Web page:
Woodstock is in the market for a new community development director.
Richard McLeod earlier this announced he's resigning from the post in Woodstock to take the same position with the city of Alpharetta. McLeod will start with Alpharetta on Nov. 5. McLeod replaces Diana Wheeler, who resigned from the post earlier this year.
City Manager Jeff Moon said he's also sad to see McLeod leave the city.
"I am happy for Richard for the opportunity that this gives him both personally and professionally," he added. "I am sad for us from the standpoint that anytime you lose an employee of Richard’s ability, experience and tenure with the city, it is hard to replace them." Moon added the city has an "excellent" relationship with the city of Alpharetta, "so I know that we can reach out to Richard anytime that we need to access him."
Moon said he will discuss with the Woodstock City Council the timeline to replace McLeod on Monday. He noted he anticipates interviewing candidates both internally and outside the city during the "open" process.
"I doubt very seriously that the position will be filled by then, so I anticipate that we will have an interim director for a period of time," he said, adding that position will be filled internally. "I don’t see why we can’t have the process wrapped up and the person on board before Christmas."
The pay scale for the position ranges from $68,330 to $103,972, the city manager noted.
Mayor Donnie Henriques also noted he was "sad" to see McLeod leave as “he’s such a good fit for the job.”
"I understand it’s a great opportunity for him and I’m happy for him and his family," he added.
Alpharetta Assistant City Administrator James Drinkard said city leaders and staff members are excited to bring McLeod on board. Alpharetta received 96 applications for the position and began interviewing seven applicants between Sept. 5 and Sept. 21. The city on Sept. 26 narrowed down the field to four applicants and began interviewing candidates.
The city was looking for someone with the "ability to look at development proposal and step beyond it to look at the greater community and surrounding properties" to find the best possible development that can occur with that proposal.
Also, since Drinkard serves on the Woodstock Planning Commission, he noted he's had the unique opportunity to work closely with McLeod.
"Certainly you look at what he was able to help accomplish in Woodstock and the mark he’s made on that community," he said. "What better resume could you find?”
McLeod will have a salary of $115,000 and the standard city benefits package.
McLeod said the decision to accept the opportunity was "bittersweet," noting that while joining Alpharetta's staff is a great professional opportunity, added he's "sad about leaving Woodstock."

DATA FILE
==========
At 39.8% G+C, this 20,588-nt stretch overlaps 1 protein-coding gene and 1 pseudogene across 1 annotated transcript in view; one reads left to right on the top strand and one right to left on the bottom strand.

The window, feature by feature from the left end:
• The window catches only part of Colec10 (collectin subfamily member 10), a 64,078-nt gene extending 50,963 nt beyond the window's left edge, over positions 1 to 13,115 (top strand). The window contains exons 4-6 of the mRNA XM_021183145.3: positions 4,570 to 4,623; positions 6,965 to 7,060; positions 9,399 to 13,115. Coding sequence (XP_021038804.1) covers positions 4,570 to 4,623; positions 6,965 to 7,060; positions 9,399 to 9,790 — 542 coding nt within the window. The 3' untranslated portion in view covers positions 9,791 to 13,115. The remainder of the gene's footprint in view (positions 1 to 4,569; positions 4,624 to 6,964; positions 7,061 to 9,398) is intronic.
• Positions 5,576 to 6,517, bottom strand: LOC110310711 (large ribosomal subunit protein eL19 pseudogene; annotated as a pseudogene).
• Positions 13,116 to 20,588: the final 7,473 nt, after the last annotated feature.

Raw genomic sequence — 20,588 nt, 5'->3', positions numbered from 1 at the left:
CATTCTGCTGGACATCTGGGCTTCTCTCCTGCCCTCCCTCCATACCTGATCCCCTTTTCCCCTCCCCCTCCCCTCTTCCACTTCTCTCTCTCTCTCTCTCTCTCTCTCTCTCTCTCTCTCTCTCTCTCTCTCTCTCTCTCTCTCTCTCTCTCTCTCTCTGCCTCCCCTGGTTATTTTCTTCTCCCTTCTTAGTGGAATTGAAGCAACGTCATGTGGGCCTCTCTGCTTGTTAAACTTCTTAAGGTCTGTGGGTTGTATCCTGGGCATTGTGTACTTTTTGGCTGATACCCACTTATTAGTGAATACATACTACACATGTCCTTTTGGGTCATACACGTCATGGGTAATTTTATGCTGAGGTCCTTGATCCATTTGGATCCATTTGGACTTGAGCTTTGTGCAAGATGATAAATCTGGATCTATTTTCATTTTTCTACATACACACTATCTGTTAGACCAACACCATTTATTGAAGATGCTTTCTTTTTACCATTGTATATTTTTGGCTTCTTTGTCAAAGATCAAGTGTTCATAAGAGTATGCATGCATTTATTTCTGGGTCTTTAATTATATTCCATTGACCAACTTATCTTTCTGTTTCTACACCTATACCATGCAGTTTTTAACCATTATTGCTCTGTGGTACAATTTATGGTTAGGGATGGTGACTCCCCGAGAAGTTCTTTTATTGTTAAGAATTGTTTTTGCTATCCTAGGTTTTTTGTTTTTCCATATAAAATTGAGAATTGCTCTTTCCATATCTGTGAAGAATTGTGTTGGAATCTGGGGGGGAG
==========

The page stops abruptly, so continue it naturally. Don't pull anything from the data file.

"I’ve invested the last decade plus of my life here and I think we've done some really remarkable things here," he said. "I’m going to miss that and the people. I've built some really great relationships here."
McLeod, who started as an intern with the city, said one of his greatest accomplishments was laying the groundwork to transform the city's downtown from an area with no activity to one that's "hustling and bustling."
"I think we’ve created a place where people want to be, whether they are eating, shopping and hanging out," he added.
He also said he'd hoped to see the city's Greenprints initiative further along in development, but added he's glad to see the city taking steps towards building the trail network. The Greenprints plan will build a network of multi-use trails throughout the city, which would eventually create a system of trails residents can use to navigate the city.
McLeod has been employed with the city for nearly 10 years. He served as an intern for one year and also served briefly on the Woodstock Planning Commission.
He earned his bachelor's degree in geographical information sciences with a focus in urban planning from Kennesaw State University and is working on his master's in public administration from Kennesaw State. He lives in Woodstock with wife Shawn and they have two children.
While his transition will be bittersweet, McLeod said he believes the city is on the right track to continue experiencing the growth and success it's witnessed over the last three years.
"The city’s future is in good hands, I think, politically and from the staff’s perspective," he said. "I think we’ve set a course for our future success."